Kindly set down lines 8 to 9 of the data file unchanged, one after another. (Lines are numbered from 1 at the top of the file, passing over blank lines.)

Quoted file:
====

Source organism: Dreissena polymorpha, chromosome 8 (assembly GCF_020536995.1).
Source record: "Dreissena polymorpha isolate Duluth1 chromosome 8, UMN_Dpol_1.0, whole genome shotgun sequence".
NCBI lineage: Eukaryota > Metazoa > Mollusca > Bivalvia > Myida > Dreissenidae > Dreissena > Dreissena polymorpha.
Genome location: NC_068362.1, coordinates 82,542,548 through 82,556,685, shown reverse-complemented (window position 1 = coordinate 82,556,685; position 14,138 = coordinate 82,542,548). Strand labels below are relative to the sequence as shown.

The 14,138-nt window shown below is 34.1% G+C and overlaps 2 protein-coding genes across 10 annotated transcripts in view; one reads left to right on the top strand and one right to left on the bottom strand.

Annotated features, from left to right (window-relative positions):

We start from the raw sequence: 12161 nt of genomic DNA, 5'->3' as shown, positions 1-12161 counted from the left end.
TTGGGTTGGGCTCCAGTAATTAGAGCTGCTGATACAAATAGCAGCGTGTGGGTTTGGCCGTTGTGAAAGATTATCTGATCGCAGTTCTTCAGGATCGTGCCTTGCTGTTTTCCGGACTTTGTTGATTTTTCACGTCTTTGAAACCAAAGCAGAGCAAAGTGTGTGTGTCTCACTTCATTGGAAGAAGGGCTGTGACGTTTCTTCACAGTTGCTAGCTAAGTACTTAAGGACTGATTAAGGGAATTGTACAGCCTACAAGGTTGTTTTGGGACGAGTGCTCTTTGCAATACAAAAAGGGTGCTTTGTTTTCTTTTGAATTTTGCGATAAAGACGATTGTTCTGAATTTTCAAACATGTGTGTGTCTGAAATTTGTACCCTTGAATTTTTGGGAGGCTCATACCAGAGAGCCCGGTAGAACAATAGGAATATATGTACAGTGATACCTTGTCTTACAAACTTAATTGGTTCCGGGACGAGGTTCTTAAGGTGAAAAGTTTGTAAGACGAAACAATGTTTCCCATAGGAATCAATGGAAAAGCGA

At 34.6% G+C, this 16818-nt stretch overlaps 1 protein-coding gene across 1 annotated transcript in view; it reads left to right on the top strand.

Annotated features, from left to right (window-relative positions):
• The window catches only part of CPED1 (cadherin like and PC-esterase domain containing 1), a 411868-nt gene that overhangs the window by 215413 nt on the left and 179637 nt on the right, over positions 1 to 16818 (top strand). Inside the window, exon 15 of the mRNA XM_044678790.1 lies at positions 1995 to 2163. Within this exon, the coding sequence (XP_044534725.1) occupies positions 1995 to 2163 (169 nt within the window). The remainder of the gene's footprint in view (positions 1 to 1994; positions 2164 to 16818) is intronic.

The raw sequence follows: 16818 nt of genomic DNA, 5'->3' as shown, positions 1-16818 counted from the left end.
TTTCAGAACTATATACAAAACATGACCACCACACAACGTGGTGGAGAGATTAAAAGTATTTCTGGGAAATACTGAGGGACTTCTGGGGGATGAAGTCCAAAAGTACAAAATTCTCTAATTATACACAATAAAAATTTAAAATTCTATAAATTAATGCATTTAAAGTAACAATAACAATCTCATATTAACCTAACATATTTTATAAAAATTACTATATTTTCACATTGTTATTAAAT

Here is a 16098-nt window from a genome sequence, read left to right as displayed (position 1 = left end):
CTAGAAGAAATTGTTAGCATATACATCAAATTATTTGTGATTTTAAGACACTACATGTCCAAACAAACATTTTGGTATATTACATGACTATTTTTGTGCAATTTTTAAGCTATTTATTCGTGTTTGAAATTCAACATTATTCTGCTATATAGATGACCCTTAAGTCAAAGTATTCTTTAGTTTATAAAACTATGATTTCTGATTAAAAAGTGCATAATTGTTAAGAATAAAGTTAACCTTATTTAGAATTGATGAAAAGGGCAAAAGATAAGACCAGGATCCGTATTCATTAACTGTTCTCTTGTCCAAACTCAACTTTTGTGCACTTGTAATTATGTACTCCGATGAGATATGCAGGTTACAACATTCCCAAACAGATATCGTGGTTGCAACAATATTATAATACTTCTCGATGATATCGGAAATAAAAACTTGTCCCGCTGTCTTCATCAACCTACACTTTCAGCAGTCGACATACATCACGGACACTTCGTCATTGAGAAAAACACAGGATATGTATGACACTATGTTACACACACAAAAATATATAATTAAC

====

TTGGGTTGGGCTCCAGTAATTAGAGCTGCTGATACAAATAGCAGCGTGTGGGTTTGGCCGTTGTGAAAGATTATCTGATCGCAGTTCTTCAGGATCGTGCCTTGCTGTTTTCCGGACTTTGTTGATTTTTCACGTCTTTGAAACCAAAGCAGAGCAAAGTGTGTGTGTCTCACTTCATTGGAAGAAGGGCTGTGACGTTTCTTCACAGTTGCTAGCTAAGTACTTAAGGACTGATTAAGGGAATTGTACAGCCTACAAGGTTGTTTTGGGACGAGTGCTCTTTGCAATACAAAAAGGGTGCTTTGTTTTCTTTTGAATTTTGCGATAAAGACGATTGTTCTGAATTTTCAAACATGTGTGTGTCTGAAATTTGTACCCTTGAATTTTTGGGAGGCTCATACCAGAGAGCCCGGTAGAACAATAGGAATATATGTACAGTGATACCTTGTCTTACAAACTTAATTGGTTCCGGGACGAGGTTCTTAAGGTGAAAAGTTTGTAAGACGAAACAATGTTTCCCATAGGAATCAATGGAAAAGCGA

At 34.6% G+C, this 16818-nt stretch overlaps 1 protein-coding gene across 1 annotated transcript in view; it reads left to right on the top strand.